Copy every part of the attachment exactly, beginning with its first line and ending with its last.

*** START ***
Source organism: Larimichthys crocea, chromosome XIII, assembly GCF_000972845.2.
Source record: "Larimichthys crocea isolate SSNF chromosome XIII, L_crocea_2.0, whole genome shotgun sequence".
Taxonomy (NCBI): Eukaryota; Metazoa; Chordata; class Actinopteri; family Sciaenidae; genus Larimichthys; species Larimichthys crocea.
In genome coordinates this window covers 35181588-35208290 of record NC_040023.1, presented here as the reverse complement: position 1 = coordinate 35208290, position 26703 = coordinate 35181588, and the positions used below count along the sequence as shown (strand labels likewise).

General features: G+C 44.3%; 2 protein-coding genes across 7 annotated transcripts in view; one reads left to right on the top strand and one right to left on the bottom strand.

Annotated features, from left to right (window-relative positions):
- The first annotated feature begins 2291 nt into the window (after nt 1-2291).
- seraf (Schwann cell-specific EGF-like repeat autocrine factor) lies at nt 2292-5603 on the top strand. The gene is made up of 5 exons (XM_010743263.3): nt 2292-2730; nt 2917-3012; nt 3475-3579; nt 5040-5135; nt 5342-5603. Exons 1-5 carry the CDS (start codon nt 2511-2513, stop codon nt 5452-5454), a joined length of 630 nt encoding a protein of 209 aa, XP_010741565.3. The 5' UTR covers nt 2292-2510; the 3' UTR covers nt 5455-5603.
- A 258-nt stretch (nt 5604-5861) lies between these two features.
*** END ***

Source organism: Larimichthys crocea, chromosome XIII, assembly GCF_000972845.2.
Source record: "Larimichthys crocea isolate SSNF chromosome XIII, L_crocea_2.0, whole genome shotgun sequence".
Taxonomy (NCBI): Eukaryota; Metazoa; Chordata; class Actinopteri; family Sciaenidae; genus Larimichthys; species Larimichthys crocea.
In genome coordinates this window covers 35181588-35208290 of record NC_040023.1, presented here as the reverse complement: position 1 = coordinate 35208290, position 26703 = coordinate 35181588, and the positions used below count along the sequence as shown (strand labels likewise).

General features: G+C 44.3%; 2 protein-coding genes across 7 annotated transcripts in view; one reads left to right on the top strand and one right to left on the bottom strand.

Annotated features, from left to right (window-relative positions):
- The first annotated feature begins 2291 nt into the window (after nt 1-2291).
- seraf (Schwann cell-specific EGF-like repeat autocrine factor) lies at nt 2292-5603 on the top strand. The gene is made up of 5 exons (XM_010743263.3): nt 2292-2730; nt 2917-3012; nt 3475-3579; nt 5040-5135; nt 5342-5603. Exons 1-5 carry the CDS (start codon nt 2511-2513, stop codon nt 5452-5454), a joined length of 630 nt encoding a protein of 209 aa, XP_010741565.3. The 5' UTR covers nt 2292-2510; the 3' UTR covers nt 5455-5603.
- A 258-nt stretch (nt 5604-5861) lies between these two features.